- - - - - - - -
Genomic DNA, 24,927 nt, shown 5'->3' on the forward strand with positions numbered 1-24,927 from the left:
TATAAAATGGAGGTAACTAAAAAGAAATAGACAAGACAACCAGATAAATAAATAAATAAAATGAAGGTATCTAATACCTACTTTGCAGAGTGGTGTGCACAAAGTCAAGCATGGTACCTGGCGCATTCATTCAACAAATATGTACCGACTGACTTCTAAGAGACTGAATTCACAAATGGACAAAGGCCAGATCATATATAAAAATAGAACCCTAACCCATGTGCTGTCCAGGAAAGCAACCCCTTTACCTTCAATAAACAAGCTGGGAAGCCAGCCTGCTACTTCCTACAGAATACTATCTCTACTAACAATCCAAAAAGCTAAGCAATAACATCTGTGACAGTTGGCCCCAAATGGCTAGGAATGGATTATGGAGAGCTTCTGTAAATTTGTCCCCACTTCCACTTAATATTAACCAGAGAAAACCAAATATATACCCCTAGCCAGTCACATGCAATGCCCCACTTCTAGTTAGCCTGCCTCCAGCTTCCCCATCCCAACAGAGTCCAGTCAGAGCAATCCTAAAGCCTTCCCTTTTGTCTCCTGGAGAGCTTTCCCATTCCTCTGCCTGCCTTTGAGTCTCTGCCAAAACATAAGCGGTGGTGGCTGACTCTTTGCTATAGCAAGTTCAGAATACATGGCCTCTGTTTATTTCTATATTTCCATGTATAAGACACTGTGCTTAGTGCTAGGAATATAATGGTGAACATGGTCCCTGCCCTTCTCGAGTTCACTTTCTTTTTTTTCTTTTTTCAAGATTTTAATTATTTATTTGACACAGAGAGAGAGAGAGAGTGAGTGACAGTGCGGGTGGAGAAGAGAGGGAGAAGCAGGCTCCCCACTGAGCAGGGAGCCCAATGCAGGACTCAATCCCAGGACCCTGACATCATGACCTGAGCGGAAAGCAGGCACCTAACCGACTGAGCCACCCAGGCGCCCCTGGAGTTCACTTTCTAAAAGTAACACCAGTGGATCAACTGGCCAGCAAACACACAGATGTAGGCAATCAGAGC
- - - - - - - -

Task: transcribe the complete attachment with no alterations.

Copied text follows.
Genomic DNA, 24,927 nt, shown 5'->3' on the forward strand with positions numbered 1-24,927 from the left:
TATAAAATGGAGGTAACTAAAAAGAAATAGACAAGACAACCAGATAAATAAATAAATAAAATGAAGGTATCTAATACCTACTTTGCAGAGTGGTGTGCACAAAGTCAAGCATGGTACCTGGCGCATTCATTCAACAAATATGTACCGACTGACTTCTAAGAGACTGAATTCACAAATGGACAAAGGCCAGATCATATATAAAAATAGAACCCTAACCCATGTGCTGTCCAGGAAAGCAACCCCTTTACCTTCAATAAACAAGCTGGGAAGCCAGCCTGCTACTTCCTACAGAATACTATCTCTACTAACAATCCAAAAAGCTAAGCAATAACATCTGTGACAGTTGGCCCCAAATGGCTAGGAATGGATTATGGAGAGCTTCTGTAAATTTGTCCCCACTTCCACTTAATATTAACCAGAGAAAACCAAATATATACCCCTAGCCAGTCACATGCAATGCCCCACTTCTAGTTAGCCTGCCTCCAGCTTCCCCATCCCAACAGAGTCCAGTCAGAGCAATCCTAAAGCCTTCCCTTTTGTCTCCTGGAGAGCTTTCCCATTCCTCTGCCTGCCTTTGAGTCTCTGCCAAAACATAAGCGGTGGTGGCTGACTCTTTGCTATAGCAAGTTCAGAATACATGGCCTCTGTTTATTTCTATATTTCCATGTATAAGACACTGTGCTTAGTGCTAGGAATATAATGGTGAACATGGTCCCTGCCCTTCTCGAGTTCACTTTCTTTTTTTTCTTTTTTCAAGATTTTAATTATTTATTTGACACAGAGAGAGAGAGAGAGTGAGTGACAGTGCGGGTGGAGAAGAGAGGGAGAAGCAGGCTCCCCACTGAGCAGGGAGCCCAATGCAGGACTCAATCCCAGGACCCTGACATCATGACCTGAGCGGAAAGCAGGCACCTAACCGACTGAGCCACCCAGGCGCCCCTGGAGTTCACTTTCTAAAAGTAACACCAGTGGATCAACTGGCCAGCAAACACACAGATGTAGGCAATCAGAGC